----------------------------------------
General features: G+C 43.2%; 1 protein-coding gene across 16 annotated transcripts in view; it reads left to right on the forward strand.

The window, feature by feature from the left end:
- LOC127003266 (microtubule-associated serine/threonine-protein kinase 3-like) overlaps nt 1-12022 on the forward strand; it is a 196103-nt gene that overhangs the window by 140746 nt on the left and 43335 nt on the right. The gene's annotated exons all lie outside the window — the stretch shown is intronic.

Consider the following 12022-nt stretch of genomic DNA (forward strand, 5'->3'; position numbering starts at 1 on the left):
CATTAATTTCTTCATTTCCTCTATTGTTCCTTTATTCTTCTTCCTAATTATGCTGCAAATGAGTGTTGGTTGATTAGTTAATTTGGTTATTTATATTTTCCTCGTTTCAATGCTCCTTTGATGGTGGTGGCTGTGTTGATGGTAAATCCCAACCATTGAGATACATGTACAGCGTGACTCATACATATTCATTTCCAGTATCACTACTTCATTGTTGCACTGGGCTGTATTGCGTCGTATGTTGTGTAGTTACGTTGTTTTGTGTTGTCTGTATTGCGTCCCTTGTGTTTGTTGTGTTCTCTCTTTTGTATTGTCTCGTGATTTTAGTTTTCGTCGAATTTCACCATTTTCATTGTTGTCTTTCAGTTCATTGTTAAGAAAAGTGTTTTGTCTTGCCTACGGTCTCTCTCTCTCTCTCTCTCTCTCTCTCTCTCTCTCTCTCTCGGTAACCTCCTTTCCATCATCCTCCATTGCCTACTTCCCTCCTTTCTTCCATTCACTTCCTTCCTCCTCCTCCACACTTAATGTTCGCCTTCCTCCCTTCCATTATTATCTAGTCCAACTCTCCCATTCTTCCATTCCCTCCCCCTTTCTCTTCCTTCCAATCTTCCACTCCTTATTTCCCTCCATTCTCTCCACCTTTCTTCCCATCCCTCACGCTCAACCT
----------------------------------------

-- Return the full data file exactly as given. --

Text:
General features: G+C 43.2%; 1 protein-coding gene across 16 annotated transcripts in view; it reads left to right on the forward strand.

The window, feature by feature from the left end:
- LOC127003266 (microtubule-associated serine/threonine-protein kinase 3-like) overlaps nt 1-12022 on the forward strand; it is a 196103-nt gene that overhangs the window by 140746 nt on the left and 43335 nt on the right. The gene's annotated exons all lie outside the window — the stretch shown is intronic.

Consider the following 12022-nt stretch of genomic DNA (forward strand, 5'->3'; position numbering starts at 1 on the left):
CATTAATTTCTTCATTTCCTCTATTGTTCCTTTATTCTTCTTCCTAATTATGCTGCAAATGAGTGTTGGTTGATTAGTTAATTTGGTTATTTATATTTTCCTCGTTTCAATGCTCCTTTGATGGTGGTGGCTGTGTTGATGGTAAATCCCAACCATTGAGATACATGTACAGCGTGACTCATACATATTCATTTCCAGTATCACTACTTCATTGTTGCACTGGGCTGTATTGCGTCGTATGTTGTGTAGTTACGTTGTTTTGTGTTGTCTGTATTGCGTCCCTTGTGTTTGTTGTGTTCTCTCTTTTGTATTGTCTCGTGATTTTAGTTTTCGTCGAATTTCACCATTTTCATTGTTGTCTTTCAGTTCATTGTTAAGAAAAGTGTTTTGTCTTGCCTACGGTCTCTCTCTCTCTCTCTCTCTCTCTCTCTCTCTCTCTCTCTCGGTAACCTCCTTTCCATCATCCTCCATTGCCTACTTCCCTCCTTTCTTCCATTCACTTCCTTCCTCCTCCTCCACACTTAATGTTCGCCTTCCTCCCTTCCATTATTATCTAGTCCAACTCTCCCATTCTTCCATTCCCTCCCCCTTTCTCTTCCTTCCAATCTTCCACTCCTTATTTCCCTCCATTCTCTCCACCTTTCTTCCCATCCCTCACGCTCAACCT